Four Truths I’ve Learned From My Open Letter and From a Few Generations

Four Truths I’ve Learned From My Open Letter and From a Few Generations

Two months ago, I posted on my blog an open letter to the church about the change I see coming to this nation with the passion my generation (and other generations) is developing for equality of all kinds. I was totally unprepared for the reaction: I’ve been honored and cursed for my assertions; I was fired from my Christian summer camp job, but most importantly, I’ve had a multitude of conversations with just about every perspective you can think of. I still stand outspokenly by the claims I made—I still believe the church has a responsibility to take the LGBT population very seriously in their pleas to be included. I still think the church is primarily prioritizing their political inertia over the cries of the marginalized, and I still believe that change is inevitable because of my generation and their readiness to embrace the movement that is coming. However, the conversations I got to have after the post really taught me a few valuable truths. I want to share some of the truths I’ve learned from people: gay people, straight people, old people, young people, my family, my professors, my pastors, my best friends, Christians, atheists, South Dakotans, Californians, liberals, and conservatives. Thanks to everyone who is taking the time to read and write and participate in this extremely important conversation, and as always, I welcome responses from any perspective.

1.    The Church must make room for progressive thinking.

As much as I want this deep down, I have to come to terms with the fact that no matter how much we talk and pray for this, every Christian will not eventually end up at the same point on the theological spectrum. So, while we cannot give up the task of pushing for the change we see the church needs, there must be a shift in the way we think of our sisters and brothers. Instead of trying to convert the entirety of the Church to my specific way of thinking, I must learn to have passionate and loving dialogue as I make room in my heart and in my church for a person that believes something opposite my own views. Right now, I see the traditional, evangelical church in its comfortable spotlight as the more progressive churches on the fringes are excluded from the Christian family; churches that, say, support gay rights, or hold other nontraditional political leanings. Conservative Christianity has become an exclusive club that treats its progressive sisters and brothers as wild-eyed hippies, and outcasts them. Don’t believe me? Mention Rob Bell’s name in any midwestern after-service coffee conversation and watch the reactions. If the church wishes to include my generation at large in the future, it must learn to make room for the different kind of thinking that is already thriving on the fringes.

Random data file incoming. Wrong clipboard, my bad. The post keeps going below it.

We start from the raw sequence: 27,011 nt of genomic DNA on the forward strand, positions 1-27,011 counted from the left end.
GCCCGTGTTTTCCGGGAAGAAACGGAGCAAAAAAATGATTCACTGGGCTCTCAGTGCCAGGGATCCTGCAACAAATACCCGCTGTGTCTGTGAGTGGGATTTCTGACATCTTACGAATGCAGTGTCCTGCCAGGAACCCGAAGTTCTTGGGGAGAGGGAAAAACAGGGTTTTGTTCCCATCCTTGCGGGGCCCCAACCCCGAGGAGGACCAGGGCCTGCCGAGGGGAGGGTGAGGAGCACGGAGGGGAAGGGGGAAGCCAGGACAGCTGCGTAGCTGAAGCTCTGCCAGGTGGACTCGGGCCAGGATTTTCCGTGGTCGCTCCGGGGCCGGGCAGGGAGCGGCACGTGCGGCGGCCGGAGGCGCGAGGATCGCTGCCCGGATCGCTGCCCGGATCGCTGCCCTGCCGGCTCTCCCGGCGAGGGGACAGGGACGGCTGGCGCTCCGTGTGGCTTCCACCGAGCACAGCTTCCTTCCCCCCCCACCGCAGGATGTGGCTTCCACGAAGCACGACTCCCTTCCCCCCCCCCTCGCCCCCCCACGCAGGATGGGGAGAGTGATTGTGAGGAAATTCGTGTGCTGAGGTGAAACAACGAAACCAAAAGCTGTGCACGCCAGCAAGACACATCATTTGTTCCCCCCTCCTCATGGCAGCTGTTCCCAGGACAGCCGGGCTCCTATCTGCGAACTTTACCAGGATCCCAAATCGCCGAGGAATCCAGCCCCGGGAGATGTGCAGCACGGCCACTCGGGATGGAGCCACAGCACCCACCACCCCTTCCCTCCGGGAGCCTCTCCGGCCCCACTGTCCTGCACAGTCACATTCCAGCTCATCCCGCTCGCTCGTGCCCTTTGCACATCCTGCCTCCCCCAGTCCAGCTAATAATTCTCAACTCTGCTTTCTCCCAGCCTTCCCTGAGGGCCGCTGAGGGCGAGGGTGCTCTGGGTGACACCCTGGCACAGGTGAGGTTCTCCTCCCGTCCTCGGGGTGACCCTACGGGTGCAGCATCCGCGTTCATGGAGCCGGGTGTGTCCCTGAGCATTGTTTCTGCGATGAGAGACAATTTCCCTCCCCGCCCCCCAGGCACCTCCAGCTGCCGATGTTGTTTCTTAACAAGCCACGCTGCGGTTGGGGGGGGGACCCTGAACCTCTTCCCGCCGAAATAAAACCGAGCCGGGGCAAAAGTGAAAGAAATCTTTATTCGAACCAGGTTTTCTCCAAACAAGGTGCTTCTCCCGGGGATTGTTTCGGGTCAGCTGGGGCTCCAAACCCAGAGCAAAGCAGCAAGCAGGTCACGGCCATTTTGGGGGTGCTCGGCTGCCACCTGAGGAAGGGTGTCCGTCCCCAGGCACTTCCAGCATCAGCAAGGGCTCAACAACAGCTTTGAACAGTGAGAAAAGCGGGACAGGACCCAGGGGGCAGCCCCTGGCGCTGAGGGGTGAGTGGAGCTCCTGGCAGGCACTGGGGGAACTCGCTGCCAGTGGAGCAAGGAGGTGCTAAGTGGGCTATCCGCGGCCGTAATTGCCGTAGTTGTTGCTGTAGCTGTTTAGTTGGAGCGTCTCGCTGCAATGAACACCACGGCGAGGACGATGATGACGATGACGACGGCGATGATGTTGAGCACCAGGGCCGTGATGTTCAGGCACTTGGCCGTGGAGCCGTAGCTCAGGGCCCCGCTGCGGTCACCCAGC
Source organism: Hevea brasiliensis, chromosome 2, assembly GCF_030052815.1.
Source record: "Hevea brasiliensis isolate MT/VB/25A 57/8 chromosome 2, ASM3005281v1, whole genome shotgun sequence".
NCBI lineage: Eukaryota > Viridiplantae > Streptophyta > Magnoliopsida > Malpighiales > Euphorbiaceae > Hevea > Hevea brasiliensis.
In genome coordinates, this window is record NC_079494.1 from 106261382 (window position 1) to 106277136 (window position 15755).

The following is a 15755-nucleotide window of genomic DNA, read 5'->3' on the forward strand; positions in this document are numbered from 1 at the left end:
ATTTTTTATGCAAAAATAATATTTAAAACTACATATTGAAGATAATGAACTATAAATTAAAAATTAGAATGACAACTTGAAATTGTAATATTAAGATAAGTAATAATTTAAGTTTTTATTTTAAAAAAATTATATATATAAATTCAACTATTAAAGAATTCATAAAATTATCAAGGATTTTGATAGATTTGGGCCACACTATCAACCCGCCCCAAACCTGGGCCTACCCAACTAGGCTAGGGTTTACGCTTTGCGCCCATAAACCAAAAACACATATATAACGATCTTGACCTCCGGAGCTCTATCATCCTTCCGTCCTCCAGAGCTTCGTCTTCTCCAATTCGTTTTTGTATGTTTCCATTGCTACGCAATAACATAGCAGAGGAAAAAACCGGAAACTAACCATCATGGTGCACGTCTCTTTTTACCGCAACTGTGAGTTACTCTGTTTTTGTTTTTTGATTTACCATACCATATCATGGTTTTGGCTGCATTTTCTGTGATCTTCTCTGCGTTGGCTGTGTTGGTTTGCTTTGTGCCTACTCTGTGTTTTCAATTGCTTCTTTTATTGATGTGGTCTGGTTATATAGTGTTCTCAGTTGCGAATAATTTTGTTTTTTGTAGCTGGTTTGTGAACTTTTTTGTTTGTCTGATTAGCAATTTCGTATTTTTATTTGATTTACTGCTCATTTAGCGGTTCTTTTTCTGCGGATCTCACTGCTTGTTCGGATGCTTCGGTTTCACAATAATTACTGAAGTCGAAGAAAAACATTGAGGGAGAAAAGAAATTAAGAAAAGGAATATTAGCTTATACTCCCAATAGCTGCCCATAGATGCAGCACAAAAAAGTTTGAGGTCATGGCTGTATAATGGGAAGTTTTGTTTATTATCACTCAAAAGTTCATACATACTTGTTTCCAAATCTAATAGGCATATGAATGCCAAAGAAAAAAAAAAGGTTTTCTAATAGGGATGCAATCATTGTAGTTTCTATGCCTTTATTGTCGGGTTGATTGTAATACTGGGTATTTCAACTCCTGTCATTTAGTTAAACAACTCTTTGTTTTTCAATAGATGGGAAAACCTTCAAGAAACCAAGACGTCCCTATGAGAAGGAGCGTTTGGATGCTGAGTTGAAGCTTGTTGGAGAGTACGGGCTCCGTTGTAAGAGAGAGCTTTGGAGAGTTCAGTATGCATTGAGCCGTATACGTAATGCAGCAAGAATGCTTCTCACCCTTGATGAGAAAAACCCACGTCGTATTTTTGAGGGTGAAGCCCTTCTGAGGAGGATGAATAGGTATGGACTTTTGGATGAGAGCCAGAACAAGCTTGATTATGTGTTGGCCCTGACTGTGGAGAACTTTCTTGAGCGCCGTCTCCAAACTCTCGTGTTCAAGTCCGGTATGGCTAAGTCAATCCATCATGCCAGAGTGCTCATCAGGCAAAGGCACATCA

2.    We cannot keep treating other religions the way we do.

At camp training last year, the pastor that was supposed to be teaching us the basics of Christianity cracked a joke in a sermon about how the Greek base of the word “agnostic” is synonymous with “idiot.” I am baffled that atheist/agnostic-hating still has a place in our rhetoric at all. Christians, with a few exceptions, atheists and agnostics do not hold their beliefs to spite you. The best ones have done their most earnest logic and philosophy around religion, and have come to the conclusion that they just don’t believe. It’s not a spiritual disorder and it’s not an excuse to treat them as less of a person. Some of them are bitter, and it’s because the Christian Church has treated them very poorly. We need to learn some serious grace in how we act around non-believers before we can learn from their traditions of social justice and skepticism (we could use a few helpings of both). When my post was supported by an excellent atheist blogger, Hemant Mehta, several critics took it upon themselves to scold me, saying that if atheists are starting to approve of my thoughts, I am on the wrong track. It is absolutely unacceptable to treat people of different religious persuasions as if they do not have anything to contribute to our understanding of the world.

3.    There are an astounding amount of Christians who are changing things.

When I wrote the post, I was marooned over here in snowy South Dakota with no knowledge of the huge movement of progressive Christianity happening all over this country—a movement that immediately took me in as one of their own without even missing a stride. The movement’s center exists largely on the blogosphere, but they are going strong in churches around the world and they are not to be trifled with. They consist of people of every generation and they thrive in every single state in this beautiful union. If you are a lone rebel-Christian in Fargo or Cedar Rapids or Laramie (or San Francisco, or NYC), get connected with us. I have hardly encountered a more friendly group than these potty-mouthed pastors and gay-loving sass bloggers. And if you are one of these inspired rebels, tweeting about beer and liberal politics and Martin Luther, I sincerely thank you for giving me hope in the spirit of love and in the dynamic character of God.